U.K. Factory Growth Weakens as Euro-Area Slump Curbs Demand

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By Jennifer Ryan

U.K. manufacturing grew at the slowest pace in 17 months in September as growth in new orders almost stalled.

Markit Economics said its Purchasing Managers’ Index fell to 51.6 from 52.2 in August, the lowest since April 2013. A measure of new orders dropped to a 19-month low of 50.5, close to the 50 level that divides expansion from contraction. The export orders index also dropped.

Markit blamed the weakness in overseas demand on the “on-going lethargy of the euro zone,” and said the surge in U.K. manufacturing earlier this year “appears to have run its course.” The report indicates weakness in some parts of the economy in the third quarter after expansion of 0.9 percent in the three months through June.

Sterling extended its decline against the dollar after the survey was released and was down 0.3 percent at $1.6166 as of 9:32 a.m. London time.

Bank of England officials have split on interest rates for the past two months, with a minority voting to raise borrowing costs from a record-low 0.5 percent. The risks from Europe may reinforce the view among the majority that it’s not yet time to begin tightening policy.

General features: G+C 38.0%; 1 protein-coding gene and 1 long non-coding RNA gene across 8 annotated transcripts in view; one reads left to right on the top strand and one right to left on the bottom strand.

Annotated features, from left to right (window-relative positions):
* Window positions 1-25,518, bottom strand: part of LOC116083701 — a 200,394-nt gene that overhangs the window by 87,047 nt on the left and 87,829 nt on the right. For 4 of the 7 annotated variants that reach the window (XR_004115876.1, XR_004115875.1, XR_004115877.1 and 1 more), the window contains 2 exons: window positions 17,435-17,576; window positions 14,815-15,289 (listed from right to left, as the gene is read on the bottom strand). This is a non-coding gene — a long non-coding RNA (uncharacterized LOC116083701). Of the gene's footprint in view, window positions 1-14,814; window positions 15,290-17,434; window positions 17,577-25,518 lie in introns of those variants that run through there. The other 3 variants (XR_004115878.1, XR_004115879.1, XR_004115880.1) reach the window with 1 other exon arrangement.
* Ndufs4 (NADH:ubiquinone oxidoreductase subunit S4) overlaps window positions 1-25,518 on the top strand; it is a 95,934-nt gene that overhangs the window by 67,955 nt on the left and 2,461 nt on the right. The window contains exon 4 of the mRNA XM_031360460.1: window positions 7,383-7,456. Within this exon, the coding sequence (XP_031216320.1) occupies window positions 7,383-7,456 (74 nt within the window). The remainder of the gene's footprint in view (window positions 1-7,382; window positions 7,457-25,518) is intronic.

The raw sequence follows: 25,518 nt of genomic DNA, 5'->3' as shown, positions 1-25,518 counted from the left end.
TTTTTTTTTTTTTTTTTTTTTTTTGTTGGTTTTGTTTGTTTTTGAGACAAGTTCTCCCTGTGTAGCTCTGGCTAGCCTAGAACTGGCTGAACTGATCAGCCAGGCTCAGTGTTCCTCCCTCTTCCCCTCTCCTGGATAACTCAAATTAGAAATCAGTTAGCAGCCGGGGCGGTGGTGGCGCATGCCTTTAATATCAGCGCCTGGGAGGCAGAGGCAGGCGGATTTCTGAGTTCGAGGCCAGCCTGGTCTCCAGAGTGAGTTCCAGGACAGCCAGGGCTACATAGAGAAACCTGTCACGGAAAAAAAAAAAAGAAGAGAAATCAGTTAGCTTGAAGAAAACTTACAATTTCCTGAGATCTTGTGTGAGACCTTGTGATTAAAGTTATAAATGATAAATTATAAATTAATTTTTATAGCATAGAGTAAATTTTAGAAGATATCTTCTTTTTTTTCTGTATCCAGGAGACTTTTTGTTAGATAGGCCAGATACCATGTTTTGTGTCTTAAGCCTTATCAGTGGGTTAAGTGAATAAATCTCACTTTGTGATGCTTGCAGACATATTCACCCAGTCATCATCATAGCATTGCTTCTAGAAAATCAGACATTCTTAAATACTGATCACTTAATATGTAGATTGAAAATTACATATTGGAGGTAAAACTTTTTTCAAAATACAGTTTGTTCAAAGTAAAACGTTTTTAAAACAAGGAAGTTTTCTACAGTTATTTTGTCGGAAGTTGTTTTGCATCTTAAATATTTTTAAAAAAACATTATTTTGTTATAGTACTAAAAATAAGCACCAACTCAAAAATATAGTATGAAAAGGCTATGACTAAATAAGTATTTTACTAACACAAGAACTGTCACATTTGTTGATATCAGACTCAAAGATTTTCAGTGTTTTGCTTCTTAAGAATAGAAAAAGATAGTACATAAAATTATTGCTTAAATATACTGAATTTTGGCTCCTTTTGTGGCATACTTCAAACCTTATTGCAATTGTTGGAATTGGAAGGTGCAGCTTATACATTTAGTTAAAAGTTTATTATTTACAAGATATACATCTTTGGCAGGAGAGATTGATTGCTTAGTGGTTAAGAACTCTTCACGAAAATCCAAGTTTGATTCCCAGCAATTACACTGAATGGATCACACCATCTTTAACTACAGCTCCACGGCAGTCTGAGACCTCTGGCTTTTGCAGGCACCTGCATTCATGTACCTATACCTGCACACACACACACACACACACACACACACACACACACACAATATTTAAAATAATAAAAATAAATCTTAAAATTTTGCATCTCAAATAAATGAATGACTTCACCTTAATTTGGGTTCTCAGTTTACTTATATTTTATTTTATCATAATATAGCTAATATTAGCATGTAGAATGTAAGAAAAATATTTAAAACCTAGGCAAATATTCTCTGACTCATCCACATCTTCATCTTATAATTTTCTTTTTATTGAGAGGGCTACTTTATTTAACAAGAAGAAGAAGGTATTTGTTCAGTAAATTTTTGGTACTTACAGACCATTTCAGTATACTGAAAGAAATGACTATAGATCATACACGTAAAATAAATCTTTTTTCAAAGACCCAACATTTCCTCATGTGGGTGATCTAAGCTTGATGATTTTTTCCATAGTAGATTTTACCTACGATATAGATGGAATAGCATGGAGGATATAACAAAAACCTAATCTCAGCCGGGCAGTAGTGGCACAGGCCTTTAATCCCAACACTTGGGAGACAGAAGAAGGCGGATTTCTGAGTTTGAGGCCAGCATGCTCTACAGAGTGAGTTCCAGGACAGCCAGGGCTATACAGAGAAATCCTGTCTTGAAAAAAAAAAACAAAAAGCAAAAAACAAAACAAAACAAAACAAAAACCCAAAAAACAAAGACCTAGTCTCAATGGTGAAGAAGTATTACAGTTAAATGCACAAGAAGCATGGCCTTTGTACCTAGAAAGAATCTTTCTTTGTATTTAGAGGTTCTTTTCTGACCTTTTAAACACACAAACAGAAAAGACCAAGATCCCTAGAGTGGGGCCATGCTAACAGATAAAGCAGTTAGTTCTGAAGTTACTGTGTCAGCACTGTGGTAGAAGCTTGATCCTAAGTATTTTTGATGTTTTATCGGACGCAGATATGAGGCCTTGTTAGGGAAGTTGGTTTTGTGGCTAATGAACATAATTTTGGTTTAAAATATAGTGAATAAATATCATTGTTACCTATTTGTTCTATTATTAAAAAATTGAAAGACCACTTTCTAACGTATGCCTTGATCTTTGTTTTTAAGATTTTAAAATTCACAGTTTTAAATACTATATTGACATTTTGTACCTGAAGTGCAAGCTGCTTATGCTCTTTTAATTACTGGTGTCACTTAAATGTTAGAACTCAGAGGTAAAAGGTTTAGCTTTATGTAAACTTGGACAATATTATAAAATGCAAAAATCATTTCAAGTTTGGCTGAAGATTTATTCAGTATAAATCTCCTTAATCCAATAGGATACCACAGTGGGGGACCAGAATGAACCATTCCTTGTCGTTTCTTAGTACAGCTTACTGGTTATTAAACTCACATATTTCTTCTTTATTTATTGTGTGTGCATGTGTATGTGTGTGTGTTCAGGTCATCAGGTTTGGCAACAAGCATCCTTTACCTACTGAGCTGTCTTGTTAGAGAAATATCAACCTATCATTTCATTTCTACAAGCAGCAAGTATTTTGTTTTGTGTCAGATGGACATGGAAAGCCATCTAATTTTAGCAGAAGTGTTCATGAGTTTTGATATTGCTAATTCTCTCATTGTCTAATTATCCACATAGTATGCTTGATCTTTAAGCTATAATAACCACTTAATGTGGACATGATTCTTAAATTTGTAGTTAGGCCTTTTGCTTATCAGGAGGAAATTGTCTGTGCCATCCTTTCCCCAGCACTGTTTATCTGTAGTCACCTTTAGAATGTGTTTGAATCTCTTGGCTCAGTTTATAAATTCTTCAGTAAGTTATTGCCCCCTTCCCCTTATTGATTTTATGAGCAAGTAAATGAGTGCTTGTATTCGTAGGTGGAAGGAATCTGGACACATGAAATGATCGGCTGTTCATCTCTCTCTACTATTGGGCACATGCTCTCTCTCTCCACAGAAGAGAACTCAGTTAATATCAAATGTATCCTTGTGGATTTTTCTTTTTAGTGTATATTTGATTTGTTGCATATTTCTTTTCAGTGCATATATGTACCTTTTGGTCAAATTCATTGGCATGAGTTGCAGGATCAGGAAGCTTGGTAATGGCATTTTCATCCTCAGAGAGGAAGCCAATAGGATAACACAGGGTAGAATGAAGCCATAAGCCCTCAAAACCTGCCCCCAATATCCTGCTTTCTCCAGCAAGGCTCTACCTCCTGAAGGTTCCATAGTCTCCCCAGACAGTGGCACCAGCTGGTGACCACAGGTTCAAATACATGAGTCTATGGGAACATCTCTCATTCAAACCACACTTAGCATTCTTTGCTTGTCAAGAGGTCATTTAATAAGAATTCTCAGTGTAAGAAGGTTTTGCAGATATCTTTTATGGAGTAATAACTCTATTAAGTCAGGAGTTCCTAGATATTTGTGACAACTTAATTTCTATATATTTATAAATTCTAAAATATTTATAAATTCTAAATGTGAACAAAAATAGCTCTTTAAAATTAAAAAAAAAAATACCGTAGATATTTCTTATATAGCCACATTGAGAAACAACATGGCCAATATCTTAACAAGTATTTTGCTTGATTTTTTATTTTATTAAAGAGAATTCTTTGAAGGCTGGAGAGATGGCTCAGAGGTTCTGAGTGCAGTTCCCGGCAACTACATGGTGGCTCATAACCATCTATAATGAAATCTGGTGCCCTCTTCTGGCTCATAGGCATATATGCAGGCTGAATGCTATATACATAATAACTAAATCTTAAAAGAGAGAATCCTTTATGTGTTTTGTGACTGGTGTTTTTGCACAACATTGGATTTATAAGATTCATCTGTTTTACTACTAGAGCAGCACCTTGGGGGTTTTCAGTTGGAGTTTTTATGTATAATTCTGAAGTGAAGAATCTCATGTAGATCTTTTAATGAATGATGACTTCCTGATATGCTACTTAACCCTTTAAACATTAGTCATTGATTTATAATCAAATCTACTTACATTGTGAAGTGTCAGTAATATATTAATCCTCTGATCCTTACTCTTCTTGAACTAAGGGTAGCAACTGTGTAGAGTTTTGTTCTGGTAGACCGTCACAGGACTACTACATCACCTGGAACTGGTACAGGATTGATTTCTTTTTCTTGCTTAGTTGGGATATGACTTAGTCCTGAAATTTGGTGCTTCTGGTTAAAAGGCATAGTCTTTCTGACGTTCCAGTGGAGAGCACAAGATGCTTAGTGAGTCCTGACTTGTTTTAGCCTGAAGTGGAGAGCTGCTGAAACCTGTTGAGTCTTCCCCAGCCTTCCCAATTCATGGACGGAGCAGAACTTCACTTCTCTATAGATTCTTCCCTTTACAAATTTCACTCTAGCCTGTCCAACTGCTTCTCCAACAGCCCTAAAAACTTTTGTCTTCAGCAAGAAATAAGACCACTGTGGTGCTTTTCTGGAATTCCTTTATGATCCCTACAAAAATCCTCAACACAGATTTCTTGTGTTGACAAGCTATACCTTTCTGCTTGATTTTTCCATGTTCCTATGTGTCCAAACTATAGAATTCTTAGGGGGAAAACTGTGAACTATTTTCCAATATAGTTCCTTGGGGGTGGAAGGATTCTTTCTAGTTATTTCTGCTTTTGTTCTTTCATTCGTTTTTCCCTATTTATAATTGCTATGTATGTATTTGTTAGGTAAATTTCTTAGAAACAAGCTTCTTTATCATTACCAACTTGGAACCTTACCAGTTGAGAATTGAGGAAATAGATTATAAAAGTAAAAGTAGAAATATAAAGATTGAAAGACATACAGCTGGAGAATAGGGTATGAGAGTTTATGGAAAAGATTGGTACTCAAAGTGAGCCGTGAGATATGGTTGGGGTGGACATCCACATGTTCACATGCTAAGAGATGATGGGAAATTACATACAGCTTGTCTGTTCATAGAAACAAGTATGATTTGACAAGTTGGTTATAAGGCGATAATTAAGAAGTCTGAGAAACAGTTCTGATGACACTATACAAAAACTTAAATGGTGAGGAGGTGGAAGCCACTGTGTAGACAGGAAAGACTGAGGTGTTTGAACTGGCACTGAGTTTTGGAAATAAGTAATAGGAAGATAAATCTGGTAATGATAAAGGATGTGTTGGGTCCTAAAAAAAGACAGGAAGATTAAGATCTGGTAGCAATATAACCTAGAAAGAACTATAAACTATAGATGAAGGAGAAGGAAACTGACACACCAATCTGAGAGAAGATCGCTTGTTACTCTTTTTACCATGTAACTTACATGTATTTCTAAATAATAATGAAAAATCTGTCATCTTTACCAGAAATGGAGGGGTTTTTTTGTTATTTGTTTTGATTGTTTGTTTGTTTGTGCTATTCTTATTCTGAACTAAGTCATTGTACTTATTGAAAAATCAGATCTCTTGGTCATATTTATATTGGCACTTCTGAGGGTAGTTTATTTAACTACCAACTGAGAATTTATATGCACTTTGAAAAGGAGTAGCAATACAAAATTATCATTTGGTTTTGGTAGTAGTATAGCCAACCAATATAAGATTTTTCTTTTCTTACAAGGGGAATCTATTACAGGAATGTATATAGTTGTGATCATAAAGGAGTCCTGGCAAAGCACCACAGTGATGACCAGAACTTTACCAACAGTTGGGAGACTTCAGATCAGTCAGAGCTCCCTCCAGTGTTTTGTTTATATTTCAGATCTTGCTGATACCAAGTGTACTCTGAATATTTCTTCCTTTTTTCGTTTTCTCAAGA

The median estimate in a Bloomberg survey of economists was for the factory index to rise to 52.7 in September from an initially reported 52.5 in August. The PMI survey showed that output-price inflation at factories eased for a second month in September, with the index dropping to a 15-month low. Input prices fell for the first time in five months.

The report will “add to the air of caution as to whether the economy is ready for higher interest rates,” said Rob Dobson, an economist at Markit in London. “The picture of waning inflationary pressures painted by industry may provide some leeway for the Bank of England to hold off from raising rates even if strong growth persists.”

To contact the reporter on this story: Jennifer Ryan in London at [email protected]

To contact the editor responsible for this story: Fergal O’Brien at [email protected]

 

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